Research at UZH is subject to regulated access to genetic resources and the balanced sharing of benefits arising from their use. These conditions are defined in the Nagoya Protocol of the Federal Office for the Environment.
The Nagoya Protocol defines the international legal framework for access to and use of genetic resources and associated traditional knowledge. The Protocol also requires that the benefits arising from the use of genetic resources be shared equally and equitably with the countries providing them.
Genetic resources include not only DNA or RNA, but also animals, plants and micro-organisms, or parts thereof, which carry hereditary units. The use of these genetic resources is defined as research and development on their genetic or biochemical composition.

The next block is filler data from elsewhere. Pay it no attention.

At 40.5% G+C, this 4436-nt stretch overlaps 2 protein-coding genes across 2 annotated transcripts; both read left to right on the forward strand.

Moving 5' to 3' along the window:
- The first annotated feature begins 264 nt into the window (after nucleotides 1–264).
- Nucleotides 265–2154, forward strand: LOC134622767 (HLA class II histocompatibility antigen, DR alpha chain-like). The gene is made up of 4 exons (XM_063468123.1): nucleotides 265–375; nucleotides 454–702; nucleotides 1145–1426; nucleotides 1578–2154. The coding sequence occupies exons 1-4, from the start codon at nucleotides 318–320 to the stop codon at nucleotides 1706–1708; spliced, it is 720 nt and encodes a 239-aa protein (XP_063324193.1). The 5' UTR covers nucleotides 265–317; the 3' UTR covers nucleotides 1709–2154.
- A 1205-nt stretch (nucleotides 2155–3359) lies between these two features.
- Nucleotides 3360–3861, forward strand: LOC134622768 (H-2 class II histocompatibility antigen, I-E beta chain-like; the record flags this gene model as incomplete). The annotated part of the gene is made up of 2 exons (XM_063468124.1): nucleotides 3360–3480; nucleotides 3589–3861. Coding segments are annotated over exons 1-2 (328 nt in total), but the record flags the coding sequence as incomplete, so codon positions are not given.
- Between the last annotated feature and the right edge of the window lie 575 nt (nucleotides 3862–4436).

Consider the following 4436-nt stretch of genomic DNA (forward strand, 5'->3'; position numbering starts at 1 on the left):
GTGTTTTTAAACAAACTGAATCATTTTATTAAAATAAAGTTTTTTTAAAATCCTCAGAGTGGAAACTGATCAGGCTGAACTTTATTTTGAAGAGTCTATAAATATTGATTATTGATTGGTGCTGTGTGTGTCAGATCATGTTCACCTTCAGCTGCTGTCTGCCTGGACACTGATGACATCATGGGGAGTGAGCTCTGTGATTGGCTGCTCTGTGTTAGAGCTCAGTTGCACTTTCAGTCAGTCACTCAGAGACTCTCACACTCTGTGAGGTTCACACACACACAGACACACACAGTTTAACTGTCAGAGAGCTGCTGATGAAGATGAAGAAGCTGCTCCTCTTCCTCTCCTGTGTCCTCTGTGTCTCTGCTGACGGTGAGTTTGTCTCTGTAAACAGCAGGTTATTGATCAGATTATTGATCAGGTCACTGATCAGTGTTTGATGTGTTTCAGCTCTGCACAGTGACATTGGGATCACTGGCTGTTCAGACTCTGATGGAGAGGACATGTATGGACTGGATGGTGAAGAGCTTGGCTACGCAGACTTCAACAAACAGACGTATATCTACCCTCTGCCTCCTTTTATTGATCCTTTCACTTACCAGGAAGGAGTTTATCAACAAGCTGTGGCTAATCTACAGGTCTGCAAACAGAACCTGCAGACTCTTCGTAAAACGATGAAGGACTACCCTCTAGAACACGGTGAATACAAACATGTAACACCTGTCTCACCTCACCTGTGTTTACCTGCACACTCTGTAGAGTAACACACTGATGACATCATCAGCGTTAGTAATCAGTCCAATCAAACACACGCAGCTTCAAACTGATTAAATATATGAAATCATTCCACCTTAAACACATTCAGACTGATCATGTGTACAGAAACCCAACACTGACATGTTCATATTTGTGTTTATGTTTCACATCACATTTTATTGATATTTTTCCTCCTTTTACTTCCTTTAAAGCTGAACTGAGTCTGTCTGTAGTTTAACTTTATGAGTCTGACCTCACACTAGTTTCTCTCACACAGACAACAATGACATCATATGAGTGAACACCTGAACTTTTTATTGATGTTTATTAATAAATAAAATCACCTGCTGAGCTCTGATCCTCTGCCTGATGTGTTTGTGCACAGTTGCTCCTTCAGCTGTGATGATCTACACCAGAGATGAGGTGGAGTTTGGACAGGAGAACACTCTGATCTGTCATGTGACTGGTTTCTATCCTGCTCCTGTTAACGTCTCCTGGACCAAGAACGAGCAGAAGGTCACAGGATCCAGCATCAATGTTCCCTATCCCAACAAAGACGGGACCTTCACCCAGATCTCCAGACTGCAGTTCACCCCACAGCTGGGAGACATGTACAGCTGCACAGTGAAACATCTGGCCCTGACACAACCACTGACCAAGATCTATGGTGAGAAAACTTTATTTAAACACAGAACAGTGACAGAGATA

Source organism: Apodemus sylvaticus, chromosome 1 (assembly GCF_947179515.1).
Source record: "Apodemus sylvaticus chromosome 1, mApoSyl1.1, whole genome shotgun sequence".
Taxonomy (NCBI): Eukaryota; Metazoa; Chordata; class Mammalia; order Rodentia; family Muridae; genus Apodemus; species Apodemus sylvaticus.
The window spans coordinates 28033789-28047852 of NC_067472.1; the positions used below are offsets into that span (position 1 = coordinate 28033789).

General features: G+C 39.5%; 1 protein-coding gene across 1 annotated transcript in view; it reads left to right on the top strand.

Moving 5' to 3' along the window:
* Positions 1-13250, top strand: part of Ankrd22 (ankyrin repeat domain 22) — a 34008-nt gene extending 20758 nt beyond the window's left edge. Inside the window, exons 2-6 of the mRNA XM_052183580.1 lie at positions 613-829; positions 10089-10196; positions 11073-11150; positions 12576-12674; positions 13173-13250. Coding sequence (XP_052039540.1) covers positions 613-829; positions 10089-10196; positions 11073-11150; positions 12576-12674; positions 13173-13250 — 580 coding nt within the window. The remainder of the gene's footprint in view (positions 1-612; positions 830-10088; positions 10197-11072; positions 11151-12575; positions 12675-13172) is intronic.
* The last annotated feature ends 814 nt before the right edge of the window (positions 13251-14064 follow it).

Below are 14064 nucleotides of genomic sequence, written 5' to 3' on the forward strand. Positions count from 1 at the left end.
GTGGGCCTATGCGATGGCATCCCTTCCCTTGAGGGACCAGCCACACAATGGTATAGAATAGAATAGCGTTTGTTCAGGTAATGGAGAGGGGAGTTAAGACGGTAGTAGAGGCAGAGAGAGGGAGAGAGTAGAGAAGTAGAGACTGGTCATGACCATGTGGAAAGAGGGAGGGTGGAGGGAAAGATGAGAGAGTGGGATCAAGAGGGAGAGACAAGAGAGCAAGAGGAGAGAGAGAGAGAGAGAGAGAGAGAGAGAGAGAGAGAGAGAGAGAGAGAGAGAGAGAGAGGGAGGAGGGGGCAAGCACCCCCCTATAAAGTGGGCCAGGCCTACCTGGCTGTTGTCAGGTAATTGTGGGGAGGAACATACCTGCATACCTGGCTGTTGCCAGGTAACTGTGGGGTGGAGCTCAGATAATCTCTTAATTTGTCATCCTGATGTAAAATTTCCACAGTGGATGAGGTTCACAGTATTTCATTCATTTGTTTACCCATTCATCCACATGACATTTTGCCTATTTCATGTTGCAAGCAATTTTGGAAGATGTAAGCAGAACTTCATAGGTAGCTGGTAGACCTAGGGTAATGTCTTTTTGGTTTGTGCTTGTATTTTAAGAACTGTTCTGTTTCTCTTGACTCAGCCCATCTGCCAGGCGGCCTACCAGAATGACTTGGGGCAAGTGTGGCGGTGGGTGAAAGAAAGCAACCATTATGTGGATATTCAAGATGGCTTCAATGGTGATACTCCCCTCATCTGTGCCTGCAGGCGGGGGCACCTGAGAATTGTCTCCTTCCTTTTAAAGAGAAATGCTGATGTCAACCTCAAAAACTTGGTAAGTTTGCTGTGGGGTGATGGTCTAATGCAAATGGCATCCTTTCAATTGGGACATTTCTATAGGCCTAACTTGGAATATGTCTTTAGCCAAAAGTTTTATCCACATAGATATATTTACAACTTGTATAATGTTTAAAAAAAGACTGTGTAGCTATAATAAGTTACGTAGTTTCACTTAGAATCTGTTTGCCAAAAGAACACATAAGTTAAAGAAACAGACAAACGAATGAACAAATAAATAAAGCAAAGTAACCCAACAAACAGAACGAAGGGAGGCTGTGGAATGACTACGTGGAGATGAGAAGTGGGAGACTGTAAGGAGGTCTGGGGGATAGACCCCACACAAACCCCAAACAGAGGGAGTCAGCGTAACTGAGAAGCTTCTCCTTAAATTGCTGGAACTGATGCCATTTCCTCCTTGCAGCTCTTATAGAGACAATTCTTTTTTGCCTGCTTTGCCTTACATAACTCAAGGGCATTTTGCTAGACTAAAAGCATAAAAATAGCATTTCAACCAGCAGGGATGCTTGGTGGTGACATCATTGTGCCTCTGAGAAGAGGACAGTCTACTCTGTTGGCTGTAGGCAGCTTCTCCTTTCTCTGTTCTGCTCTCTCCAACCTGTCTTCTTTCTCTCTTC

The Nagoya Protocol provides for a number of compliance measures. Access to genetic resources must be subject to prior informed consent (PIC) and benefit-sharing must be mutually agreed terms (MAT).
The protocol and the related legislative amendments to the Federal Act on the Protection of Nature and Homeland (NHG) form the basis for the legal use of genetic rectoructs. The Nagoya Ordinance (NagO) of the Federal Council serves to give concrete form to the provisions on genetic resources in the Nature and Homeland Protection Act and to further implement the Nagoya Protocol in Switzerland.